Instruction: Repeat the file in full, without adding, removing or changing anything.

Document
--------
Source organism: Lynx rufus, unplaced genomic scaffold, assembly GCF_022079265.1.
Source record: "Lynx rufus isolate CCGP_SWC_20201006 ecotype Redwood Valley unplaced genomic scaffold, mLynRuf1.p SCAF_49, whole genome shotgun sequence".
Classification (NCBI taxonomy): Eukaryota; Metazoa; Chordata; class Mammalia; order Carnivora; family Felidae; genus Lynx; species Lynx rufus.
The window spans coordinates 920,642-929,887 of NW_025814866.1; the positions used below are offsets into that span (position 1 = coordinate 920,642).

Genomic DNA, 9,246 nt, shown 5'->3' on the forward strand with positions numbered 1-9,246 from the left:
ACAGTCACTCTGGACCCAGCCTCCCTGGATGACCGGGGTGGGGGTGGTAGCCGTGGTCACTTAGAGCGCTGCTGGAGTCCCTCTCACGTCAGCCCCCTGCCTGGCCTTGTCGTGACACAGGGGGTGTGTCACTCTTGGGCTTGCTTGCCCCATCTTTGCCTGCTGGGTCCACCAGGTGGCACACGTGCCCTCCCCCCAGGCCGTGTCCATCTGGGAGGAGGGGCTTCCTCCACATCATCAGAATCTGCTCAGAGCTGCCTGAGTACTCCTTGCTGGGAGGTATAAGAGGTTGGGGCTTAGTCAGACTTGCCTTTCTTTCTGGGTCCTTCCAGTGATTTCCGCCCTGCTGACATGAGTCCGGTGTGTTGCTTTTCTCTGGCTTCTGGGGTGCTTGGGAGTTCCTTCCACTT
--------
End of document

Source organism: Lynx rufus, unplaced genomic scaffold, assembly GCF_022079265.1.
Source record: "Lynx rufus isolate CCGP_SWC_20201006 ecotype Redwood Valley unplaced genomic scaffold, mLynRuf1.p SCAF_49, whole genome shotgun sequence".
Classification (NCBI taxonomy): Eukaryota; Metazoa; Chordata; class Mammalia; order Carnivora; family Felidae; genus Lynx; species Lynx rufus.
The window spans coordinates 920,642-929,887 of NW_025814866.1; the positions used below are offsets into that span (position 1 = coordinate 920,642).

Genomic DNA, 9,246 nt, shown 5'->3' on the forward strand with positions numbered 1-9,246 from the left:
ACAGTCACTCTGGACCCAGCCTCCCTGGATGACCGGGGTGGGGGTGGTAGCCGTGGTCACTTAGAGCGCTGCTGGAGTCCCTCTCACGTCAGCCCCCTGCCTGGCCTTGTCGTGACACAGGGGGTGTGTCACTCTTGGGCTTGCTTGCCCCATCTTTGCCTGCTGGGTCCACCAGGTGGCACACGTGCCCTCCCCCCAGGCCGTGTCCATCTGGGAGGAGGGGCTTCCTCCACATCATCAGAATCTGCTCAGAGCTGCCTGAGTACTCCTTGCTGGGAGGTATAAGAGGTTGGGGCTTAGTCAGACTTGCCTTTCTTTCTGGGTCCTTCCAGTGATTTCCGCCCTGCTGACATGAGTCCGGTGTGTTGCTTTTCTCTGGCTTCTGGGGTGCTTGGGAGTTCCTTCCACTT